Hurricane Bill Offers Reminder of East Coast Hurricane Risks

Homeowners Should Review Coverage, Create a Home Inventory, Protect their Property

INSURANCE INFORMATION INSTITUTE
New York Press Office: (212) 346-5500; media@iii.org
Washington Press Office: (202) 833-1580


NEW YORK
, August 19, 2009 — Hurricane Bill, the first Atlantic hurricane of 2009, offers a vivid reminder of the East Coast’s vulnerability to severe weather events, according to the Insurance Information Institute (I.I.I.).

While this storm currently is not expected to make landfall in the United States, Hurricane Bill’s projected path is running parallel to the coastline from the Outer Banks of North Carolina all the way up to New England, while remaining hundreds of miles away from land.
 
“The relative quiet of the hurricane season to date is no reason for complacency,” said Jeanne Salvatore, senior vice president and consumer spokesperson for the I.I.I. “Those who take the time to prepare for a disaster such as a hurricane stand the best chance of surviving the storm and getting back to their normal lives as quickly as possible.”

Eight of the 10 costliest hurricanes in U.S. history, as defined by insured losses, have occurred since 2004. Hurricane Ike in 2008 ($12.5 billion) ranked third, topped only by Hurricane Katrina ($45.3 billion), which ranked first—1992’s Hurricane Andrew ($23.8 billion) ranked second.

The I.I.I. recommends the following three steps to prepare for a hurricane or other disaster:

  1. Review your insurance coverage
    Speak to your agent or company representative to make sure you have the right type and amount of insurance coverage. You need enough insurance to rebuild your home and to replace all of your personal belongings. If you have made a major alteration or improvement to your home or have made significant purchases, notify your insurance agent so that the increased value is reflected in your policy.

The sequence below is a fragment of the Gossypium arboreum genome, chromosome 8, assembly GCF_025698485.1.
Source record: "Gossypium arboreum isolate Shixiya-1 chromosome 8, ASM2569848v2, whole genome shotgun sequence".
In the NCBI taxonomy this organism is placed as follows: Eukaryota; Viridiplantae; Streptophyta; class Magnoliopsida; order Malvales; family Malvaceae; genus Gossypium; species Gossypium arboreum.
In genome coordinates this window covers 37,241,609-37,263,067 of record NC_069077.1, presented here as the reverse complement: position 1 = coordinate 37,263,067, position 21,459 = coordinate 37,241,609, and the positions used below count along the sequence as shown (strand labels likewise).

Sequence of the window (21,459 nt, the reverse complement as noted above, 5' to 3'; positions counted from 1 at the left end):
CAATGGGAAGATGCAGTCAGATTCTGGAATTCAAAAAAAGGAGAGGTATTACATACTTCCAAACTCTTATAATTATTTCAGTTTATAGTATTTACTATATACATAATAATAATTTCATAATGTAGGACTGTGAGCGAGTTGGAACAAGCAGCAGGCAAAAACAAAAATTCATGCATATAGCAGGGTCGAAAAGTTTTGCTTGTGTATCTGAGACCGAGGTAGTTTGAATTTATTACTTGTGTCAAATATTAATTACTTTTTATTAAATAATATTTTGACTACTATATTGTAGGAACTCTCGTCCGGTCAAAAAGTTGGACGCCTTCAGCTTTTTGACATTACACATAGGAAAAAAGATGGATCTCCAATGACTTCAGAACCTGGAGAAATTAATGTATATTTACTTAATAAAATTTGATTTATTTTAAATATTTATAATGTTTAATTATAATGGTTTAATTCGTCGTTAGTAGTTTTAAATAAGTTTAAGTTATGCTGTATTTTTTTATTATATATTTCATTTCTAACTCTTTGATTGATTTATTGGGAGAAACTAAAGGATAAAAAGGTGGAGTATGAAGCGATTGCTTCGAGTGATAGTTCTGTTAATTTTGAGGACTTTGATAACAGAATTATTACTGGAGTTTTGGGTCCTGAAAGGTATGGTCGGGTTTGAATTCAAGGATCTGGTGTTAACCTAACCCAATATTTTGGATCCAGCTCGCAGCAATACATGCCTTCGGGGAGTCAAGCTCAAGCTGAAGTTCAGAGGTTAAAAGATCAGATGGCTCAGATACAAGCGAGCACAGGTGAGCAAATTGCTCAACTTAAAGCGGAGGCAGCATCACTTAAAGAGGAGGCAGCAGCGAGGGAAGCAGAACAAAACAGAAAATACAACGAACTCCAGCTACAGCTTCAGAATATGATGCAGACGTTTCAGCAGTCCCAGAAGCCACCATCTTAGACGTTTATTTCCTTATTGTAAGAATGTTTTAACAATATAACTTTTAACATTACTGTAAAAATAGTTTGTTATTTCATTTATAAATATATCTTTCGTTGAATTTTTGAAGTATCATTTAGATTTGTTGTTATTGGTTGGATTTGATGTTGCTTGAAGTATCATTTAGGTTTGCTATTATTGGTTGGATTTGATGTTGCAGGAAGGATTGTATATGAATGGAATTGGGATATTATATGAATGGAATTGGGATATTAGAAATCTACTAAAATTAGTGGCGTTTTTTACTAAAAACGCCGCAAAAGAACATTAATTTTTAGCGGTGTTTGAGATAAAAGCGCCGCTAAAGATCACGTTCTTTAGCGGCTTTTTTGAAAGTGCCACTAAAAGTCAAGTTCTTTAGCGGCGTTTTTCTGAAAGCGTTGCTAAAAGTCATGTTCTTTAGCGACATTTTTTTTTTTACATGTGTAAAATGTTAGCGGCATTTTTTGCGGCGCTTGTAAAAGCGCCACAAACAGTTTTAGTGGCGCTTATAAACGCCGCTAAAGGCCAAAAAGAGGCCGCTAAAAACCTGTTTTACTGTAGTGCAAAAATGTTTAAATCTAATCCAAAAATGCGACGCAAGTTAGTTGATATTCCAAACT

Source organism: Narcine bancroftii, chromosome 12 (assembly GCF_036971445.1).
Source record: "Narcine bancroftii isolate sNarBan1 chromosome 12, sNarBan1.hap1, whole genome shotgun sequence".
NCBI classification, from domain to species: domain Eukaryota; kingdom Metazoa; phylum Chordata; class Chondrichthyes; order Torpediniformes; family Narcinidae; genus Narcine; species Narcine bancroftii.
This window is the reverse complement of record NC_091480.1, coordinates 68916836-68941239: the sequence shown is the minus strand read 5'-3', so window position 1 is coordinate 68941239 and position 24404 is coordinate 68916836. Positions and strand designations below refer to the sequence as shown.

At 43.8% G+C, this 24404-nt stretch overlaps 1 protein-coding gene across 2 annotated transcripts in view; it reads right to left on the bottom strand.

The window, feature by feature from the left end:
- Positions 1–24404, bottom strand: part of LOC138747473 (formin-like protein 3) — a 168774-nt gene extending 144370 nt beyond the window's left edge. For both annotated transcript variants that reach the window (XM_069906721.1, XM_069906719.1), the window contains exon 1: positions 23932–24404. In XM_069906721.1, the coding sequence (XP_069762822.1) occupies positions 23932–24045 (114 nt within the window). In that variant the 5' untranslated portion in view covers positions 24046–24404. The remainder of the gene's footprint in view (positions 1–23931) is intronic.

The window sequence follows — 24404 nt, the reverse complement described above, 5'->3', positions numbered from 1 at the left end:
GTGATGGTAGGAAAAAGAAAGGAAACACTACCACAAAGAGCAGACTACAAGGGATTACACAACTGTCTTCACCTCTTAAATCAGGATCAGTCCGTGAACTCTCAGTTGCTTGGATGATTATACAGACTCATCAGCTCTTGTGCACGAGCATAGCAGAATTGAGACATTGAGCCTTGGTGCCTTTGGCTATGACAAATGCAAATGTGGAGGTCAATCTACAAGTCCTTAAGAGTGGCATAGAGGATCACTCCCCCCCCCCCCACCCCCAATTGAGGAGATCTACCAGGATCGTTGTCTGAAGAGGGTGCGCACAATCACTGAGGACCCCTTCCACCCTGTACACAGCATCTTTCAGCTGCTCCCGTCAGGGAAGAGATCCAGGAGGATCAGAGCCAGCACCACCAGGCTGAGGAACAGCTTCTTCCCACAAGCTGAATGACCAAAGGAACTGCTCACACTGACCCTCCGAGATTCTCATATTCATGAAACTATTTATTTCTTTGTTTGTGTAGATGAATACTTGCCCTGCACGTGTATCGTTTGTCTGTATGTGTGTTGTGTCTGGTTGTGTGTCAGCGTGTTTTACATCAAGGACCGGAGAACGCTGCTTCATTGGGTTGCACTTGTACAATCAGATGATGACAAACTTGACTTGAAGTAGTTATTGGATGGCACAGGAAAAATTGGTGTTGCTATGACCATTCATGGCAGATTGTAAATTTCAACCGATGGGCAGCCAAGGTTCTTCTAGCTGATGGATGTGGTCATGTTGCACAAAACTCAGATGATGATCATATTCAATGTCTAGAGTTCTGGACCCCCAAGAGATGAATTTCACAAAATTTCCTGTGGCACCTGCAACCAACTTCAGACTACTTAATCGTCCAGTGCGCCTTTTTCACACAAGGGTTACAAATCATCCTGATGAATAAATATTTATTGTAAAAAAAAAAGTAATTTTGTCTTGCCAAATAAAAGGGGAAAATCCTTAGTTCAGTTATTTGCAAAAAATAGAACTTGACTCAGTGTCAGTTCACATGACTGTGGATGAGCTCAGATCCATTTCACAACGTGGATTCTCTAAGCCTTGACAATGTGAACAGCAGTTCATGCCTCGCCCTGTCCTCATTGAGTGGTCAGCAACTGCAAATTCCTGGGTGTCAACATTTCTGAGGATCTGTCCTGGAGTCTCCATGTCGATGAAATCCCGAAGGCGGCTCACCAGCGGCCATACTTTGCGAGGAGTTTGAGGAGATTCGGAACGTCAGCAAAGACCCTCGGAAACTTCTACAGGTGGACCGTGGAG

Make sure you understand your deductibles. Most coastal residents have specific percentage deductibles for windstorm damage rather than the traditional dollar deductibles that are used for other types of losses such as fire or burglary.

    Ask about flood insurance. Flood damage is not covered under most standard home insurance policies. However, flood coverage is available from the National Flood Insurance Program (NFIP) and some private insurance companies. It can generally be purchased from the same agent or broker who provides your homeowners or renters insurance. Additional information on flood insurance can be found by going to the FloodSmart.gov Web site or calling 888-379-9531. Should you need coverage over and above the $250,000 for property and $100,000 for contents provided by the NFIP, excess flood insurance is also available from private insurance companies.

  1. Create a home inventory
    A home inventory will help ensure that you have purchased enough insurance to replace your personal possessions. It can also speed the claims process and substantiate losses for income tax purposes. A detailed home inventory is also helpful should you need to apply for disaster aid.

    To make creating a home inventory easier, the I.I.I. provides free Web-based software at KnowYourStuff.org. Know Your Stuff allows you to organize easily and list your possessions, as well as add digital photographs of your valuables and upload scanned receipts. The program provides free, secure storage of your inventory on Amazon Web Services. Storing your inventory online gives you the ability to access it from any computer in the event your own computer is damaged or destroyed.

  1. Protect your property
    Keeping wind and water out is critical to the survival of your home. According to the Institute for Business & Home Safety (IBHS), a house is most vulnerable to high winds when the building’s "envelope" is not sealed by approved forms of opening protection. Installing storm shutters or reinforced garage doors can add an important layer of protection. In addition, homeowners should secure loose roof shingles, seal openings, cracks and holes, and strengthen the more vulnerable parts of their property, such as arches, overhangs and beams. Keep in mind that unsecured building materials, or trash from partially completed homes, could become airborne missiles impacting nearby buildings. For more information on protecting your home, go to the IBHS Web site
 
The I.I.I. is a nonprofit, communications organization supported by the insurance industry.

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